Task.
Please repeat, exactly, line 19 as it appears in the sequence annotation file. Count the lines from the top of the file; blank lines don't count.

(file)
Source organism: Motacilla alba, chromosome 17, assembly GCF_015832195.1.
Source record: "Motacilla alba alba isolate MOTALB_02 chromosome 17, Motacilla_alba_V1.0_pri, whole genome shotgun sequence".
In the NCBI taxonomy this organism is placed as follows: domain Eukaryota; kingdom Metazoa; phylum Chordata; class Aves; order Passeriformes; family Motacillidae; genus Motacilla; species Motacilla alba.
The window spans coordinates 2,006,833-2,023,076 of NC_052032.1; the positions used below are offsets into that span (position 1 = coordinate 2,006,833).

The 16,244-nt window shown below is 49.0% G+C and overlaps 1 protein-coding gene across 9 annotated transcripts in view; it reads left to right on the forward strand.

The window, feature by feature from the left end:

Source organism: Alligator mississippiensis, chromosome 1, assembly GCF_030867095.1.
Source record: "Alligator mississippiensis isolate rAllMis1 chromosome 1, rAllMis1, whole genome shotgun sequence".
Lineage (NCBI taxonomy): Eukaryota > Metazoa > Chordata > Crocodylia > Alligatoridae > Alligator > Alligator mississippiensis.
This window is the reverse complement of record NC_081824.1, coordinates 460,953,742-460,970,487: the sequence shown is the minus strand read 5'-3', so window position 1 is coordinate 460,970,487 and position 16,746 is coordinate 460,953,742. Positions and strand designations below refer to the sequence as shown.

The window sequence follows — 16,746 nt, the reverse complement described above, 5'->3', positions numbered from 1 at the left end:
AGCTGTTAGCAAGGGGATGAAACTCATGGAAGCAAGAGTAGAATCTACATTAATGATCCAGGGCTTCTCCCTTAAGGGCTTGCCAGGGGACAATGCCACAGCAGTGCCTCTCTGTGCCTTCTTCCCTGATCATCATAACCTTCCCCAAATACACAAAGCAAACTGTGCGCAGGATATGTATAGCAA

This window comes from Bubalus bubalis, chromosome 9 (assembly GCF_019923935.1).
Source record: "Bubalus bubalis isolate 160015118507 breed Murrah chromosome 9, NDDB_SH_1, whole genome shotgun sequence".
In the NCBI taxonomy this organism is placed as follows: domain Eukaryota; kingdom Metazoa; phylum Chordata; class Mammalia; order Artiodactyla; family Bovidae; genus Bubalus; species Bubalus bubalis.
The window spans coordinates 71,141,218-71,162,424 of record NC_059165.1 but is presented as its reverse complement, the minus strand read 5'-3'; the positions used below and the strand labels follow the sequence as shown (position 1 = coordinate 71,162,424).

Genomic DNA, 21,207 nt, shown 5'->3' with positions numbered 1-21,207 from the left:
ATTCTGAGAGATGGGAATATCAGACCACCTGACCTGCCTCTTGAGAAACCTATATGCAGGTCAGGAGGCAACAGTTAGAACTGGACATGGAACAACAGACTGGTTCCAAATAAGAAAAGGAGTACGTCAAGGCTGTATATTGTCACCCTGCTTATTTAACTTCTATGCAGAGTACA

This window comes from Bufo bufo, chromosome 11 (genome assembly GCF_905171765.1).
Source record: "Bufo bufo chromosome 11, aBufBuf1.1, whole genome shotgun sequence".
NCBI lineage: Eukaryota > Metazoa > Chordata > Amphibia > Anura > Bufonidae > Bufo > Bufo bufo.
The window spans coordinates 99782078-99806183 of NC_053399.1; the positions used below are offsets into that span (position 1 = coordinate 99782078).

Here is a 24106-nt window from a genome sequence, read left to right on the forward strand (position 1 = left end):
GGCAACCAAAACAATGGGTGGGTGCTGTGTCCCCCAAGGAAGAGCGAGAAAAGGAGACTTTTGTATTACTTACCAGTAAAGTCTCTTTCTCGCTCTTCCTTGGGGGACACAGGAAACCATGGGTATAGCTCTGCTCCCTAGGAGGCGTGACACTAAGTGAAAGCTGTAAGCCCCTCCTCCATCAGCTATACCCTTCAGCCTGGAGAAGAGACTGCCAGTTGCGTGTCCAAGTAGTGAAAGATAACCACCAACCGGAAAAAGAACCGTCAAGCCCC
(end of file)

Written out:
This window comes from Bufo bufo, chromosome 11 (genome assembly GCF_905171765.1).